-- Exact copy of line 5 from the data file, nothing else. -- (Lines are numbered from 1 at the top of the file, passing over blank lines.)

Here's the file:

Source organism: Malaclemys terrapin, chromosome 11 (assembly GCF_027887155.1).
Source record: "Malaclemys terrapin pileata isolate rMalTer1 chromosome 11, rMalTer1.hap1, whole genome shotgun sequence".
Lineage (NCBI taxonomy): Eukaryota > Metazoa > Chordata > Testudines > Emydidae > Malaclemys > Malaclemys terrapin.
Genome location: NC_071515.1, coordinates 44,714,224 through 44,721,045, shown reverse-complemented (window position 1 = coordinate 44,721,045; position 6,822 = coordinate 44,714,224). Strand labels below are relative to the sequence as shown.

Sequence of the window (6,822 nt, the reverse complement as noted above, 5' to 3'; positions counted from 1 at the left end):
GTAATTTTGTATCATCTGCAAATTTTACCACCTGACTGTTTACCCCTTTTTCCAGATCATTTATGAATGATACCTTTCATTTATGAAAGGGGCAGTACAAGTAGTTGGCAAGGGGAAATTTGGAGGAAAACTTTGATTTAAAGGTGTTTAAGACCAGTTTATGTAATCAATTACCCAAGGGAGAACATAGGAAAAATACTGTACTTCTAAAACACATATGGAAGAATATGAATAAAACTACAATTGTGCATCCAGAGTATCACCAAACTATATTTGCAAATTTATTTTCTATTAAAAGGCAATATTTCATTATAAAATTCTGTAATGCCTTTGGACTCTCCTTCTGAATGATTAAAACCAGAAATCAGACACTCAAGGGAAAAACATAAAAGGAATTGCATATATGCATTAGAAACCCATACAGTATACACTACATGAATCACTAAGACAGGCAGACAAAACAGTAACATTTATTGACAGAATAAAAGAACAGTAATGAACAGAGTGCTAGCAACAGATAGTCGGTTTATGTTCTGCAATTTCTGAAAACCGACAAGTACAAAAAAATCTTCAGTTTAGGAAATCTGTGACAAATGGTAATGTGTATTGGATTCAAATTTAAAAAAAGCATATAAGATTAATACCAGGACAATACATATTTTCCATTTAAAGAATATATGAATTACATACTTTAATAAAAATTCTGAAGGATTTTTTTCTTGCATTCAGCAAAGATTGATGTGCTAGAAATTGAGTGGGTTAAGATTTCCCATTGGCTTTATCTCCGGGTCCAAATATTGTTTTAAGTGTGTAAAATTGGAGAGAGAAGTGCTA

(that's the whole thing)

Sequence of the window (6,822 nt, the reverse complement as noted above, 5' to 3'; positions counted from 1 at the left end):